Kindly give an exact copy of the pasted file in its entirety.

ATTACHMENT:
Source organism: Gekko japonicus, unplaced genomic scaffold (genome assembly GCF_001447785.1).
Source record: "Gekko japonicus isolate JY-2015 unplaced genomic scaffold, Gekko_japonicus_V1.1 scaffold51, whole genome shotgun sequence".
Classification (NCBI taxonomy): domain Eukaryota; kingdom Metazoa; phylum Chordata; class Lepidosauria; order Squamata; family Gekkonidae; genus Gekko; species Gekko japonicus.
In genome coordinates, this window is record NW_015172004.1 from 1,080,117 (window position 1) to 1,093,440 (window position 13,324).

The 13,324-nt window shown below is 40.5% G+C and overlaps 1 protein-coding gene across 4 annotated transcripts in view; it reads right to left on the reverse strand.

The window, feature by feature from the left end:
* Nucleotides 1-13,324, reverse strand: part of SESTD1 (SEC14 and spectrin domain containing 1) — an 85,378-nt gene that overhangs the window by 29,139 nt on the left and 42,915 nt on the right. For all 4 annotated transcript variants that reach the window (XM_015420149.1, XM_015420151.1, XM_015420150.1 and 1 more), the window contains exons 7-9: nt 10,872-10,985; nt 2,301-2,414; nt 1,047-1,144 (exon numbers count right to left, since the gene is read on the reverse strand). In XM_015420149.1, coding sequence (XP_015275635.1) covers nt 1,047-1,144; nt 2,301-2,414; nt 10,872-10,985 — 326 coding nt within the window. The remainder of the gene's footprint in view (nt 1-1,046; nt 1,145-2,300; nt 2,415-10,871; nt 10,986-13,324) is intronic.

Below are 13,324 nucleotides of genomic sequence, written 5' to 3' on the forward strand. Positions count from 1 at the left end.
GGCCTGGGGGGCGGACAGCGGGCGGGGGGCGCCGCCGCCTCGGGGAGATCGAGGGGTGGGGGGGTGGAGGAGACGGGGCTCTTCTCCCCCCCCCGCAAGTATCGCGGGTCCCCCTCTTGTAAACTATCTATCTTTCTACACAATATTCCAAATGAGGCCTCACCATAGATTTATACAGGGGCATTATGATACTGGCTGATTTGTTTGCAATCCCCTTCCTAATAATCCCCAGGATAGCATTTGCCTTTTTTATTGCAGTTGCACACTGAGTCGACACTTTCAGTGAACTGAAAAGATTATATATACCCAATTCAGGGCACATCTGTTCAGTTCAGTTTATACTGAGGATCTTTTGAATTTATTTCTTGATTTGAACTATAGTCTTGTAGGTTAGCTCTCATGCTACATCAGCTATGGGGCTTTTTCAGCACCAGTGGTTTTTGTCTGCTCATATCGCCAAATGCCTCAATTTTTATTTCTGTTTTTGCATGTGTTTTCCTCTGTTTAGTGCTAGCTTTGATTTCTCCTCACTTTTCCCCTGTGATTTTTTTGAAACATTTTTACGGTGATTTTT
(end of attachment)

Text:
Source organism: Gekko japonicus, unplaced genomic scaffold (genome assembly GCF_001447785.1).
Source record: "Gekko japonicus isolate JY-2015 unplaced genomic scaffold, Gekko_japonicus_V1.1 scaffold51, whole genome shotgun sequence".
Classification (NCBI taxonomy): domain Eukaryota; kingdom Metazoa; phylum Chordata; class Lepidosauria; order Squamata; family Gekkonidae; genus Gekko; species Gekko japonicus.
In genome coordinates, this window is record NW_015172004.1 from 1,080,117 (window position 1) to 1,093,440 (window position 13,324).

The 13,324-nt window shown below is 40.5% G+C and overlaps 1 protein-coding gene across 4 annotated transcripts in view; it reads right to left on the reverse strand.

The window, feature by feature from the left end:
* Nucleotides 1-13,324, reverse strand: part of SESTD1 (SEC14 and spectrin domain containing 1) — an 85,378-nt gene that overhangs the window by 29,139 nt on the left and 42,915 nt on the right. For all 4 annotated transcript variants that reach the window (XM_015420149.1, XM_015420151.1, XM_015420150.1 and 1 more), the window contains exons 7-9: nt 10,872-10,985; nt 2,301-2,414; nt 1,047-1,144 (exon numbers count right to left, since the gene is read on the reverse strand). In XM_015420149.1, coding sequence (XP_015275635.1) covers nt 1,047-1,144; nt 2,301-2,414; nt 10,872-10,985 — 326 coding nt within the window. The remainder of the gene's footprint in view (nt 1-1,046; nt 1,145-2,300; nt 2,415-10,871; nt 10,986-13,324) is intronic.

Below are 13,324 nucleotides of genomic sequence, written 5' to 3' on the forward strand. Positions count from 1 at the left end.
GGCCTGGGGGGCGGACAGCGGGCGGGGGGCGCCGCCGCCTCGGGGAGATCGAGGGGTGGGGGGGTGGAGGAGACGGGGCTCTTCTCCCCCCCCCGCAAGTATCGCGGGTCCCCCTCTTGTAAACTATCTATCTTTCTACACAATATTCCAAATGAGGCCTCACCATAGATTTATACAGGGGCATTATGATACTGGCTGATTTGTTTGCAATCCCCTTCCTAATAATCCCCAGGATAGCATTTGCCTTTTTTATTGCAGTTGCACACTGAGTCGACACTTTCAGTGAACTGAAAAGATTATATATACCCAATTCAGGGCACATCTGTTCAGTTCAGTTTATACTGAGGATCTTTTGAATTTATTTCTTGATTTGAACTATAGTCTTGTAGGTTAGCTCTCATGCTACATCAGCTATGGGGCTTTTTCAGCACCAGTGGTTTTTGTCTGCTCATATCGCCAAATGCCTCAATTTTTATTTCTGTTTTTGCATGTGTTTTCCTCTGTTTAGTGCTAGCTTTGATTTCTCCTCACTTTTCCCCTGTGATTTTTTTGAAACATTTTTACGGTGATTTTT